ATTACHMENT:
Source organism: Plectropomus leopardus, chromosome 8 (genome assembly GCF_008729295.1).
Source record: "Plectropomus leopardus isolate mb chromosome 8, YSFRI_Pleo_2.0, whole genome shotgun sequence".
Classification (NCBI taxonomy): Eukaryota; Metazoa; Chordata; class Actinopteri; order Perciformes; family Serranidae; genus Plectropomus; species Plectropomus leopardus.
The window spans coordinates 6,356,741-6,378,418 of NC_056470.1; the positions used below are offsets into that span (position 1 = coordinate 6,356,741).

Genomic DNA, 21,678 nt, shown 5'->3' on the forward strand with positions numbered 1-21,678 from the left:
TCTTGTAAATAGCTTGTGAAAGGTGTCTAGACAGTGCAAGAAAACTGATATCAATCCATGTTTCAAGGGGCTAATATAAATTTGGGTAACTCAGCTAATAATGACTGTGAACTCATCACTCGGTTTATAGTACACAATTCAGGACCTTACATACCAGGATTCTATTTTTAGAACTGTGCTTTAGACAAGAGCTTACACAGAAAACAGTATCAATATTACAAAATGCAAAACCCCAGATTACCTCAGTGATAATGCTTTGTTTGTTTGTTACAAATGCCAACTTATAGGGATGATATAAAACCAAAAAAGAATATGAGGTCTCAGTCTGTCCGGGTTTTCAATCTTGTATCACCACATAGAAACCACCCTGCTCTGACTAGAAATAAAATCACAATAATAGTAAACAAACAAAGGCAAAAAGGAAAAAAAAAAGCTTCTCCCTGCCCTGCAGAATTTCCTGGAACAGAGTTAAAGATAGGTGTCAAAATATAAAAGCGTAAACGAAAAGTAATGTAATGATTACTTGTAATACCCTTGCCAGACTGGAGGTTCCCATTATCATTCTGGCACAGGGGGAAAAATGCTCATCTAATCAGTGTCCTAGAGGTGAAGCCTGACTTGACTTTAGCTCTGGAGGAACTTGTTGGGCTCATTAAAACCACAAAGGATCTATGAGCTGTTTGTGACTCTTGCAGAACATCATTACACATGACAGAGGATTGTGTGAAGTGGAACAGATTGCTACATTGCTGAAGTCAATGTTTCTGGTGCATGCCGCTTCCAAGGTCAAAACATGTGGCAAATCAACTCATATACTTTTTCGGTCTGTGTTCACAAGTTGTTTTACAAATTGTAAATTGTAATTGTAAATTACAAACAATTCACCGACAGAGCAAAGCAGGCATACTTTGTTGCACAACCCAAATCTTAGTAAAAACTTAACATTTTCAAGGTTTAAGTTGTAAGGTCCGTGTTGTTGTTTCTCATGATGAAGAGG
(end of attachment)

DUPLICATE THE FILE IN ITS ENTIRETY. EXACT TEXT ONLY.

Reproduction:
Source organism: Plectropomus leopardus, chromosome 8 (genome assembly GCF_008729295.1).
Source record: "Plectropomus leopardus isolate mb chromosome 8, YSFRI_Pleo_2.0, whole genome shotgun sequence".
Classification (NCBI taxonomy): Eukaryota; Metazoa; Chordata; class Actinopteri; order Perciformes; family Serranidae; genus Plectropomus; species Plectropomus leopardus.
The window spans coordinates 6,356,741-6,378,418 of NC_056470.1; the positions used below are offsets into that span (position 1 = coordinate 6,356,741).

Genomic DNA, 21,678 nt, shown 5'->3' on the forward strand with positions numbered 1-21,678 from the left:
TCTTGTAAATAGCTTGTGAAAGGTGTCTAGACAGTGCAAGAAAACTGATATCAATCCATGTTTCAAGGGGCTAATATAAATTTGGGTAACTCAGCTAATAATGACTGTGAACTCATCACTCGGTTTATAGTACACAATTCAGGACCTTACATACCAGGATTCTATTTTTAGAACTGTGCTTTAGACAAGAGCTTACACAGAAAACAGTATCAATATTACAAAATGCAAAACCCCAGATTACCTCAGTGATAATGCTTTGTTTGTTTGTTACAAATGCCAACTTATAGGGATGATATAAAACCAAAAAAGAATATGAGGTCTCAGTCTGTCCGGGTTTTCAATCTTGTATCACCACATAGAAACCACCCTGCTCTGACTAGAAATAAAATCACAATAATAGTAAACAAACAAAGGCAAAAAGGAAAAAAAAAAGCTTCTCCCTGCCCTGCAGAATTTCCTGGAACAGAGTTAAAGATAGGTGTCAAAATATAAAAGCGTAAACGAAAAGTAATGTAATGATTACTTGTAATACCCTTGCCAGACTGGAGGTTCCCATTATCATTCTGGCACAGGGGGAAAAATGCTCATCTAATCAGTGTCCTAGAGGTGAAGCCTGACTTGACTTTAGCTCTGGAGGAACTTGTTGGGCTCATTAAAACCACAAAGGATCTATGAGCTGTTTGTGACTCTTGCAGAACATCATTACACATGACAGAGGATTGTGTGAAGTGGAACAGATTGCTACATTGCTGAAGTCAATGTTTCTGGTGCATGCCGCTTCCAAGGTCAAAACATGTGGCAAATCAACTCATATACTTTTTCGGTCTGTGTTCACAAGTTGTTTTACAAATTGTAAATTGTAATTGTAAATTACAAACAATTCACCGACAGAGCAAAGCAGGCATACTTTGTTGCACAACCCAAATCTTAGTAAAAACTTAACATTTTCAAGGTTTAAGTTGTAAGGTCCGTGTTGTTGTTTCTCATGATGAAGAGG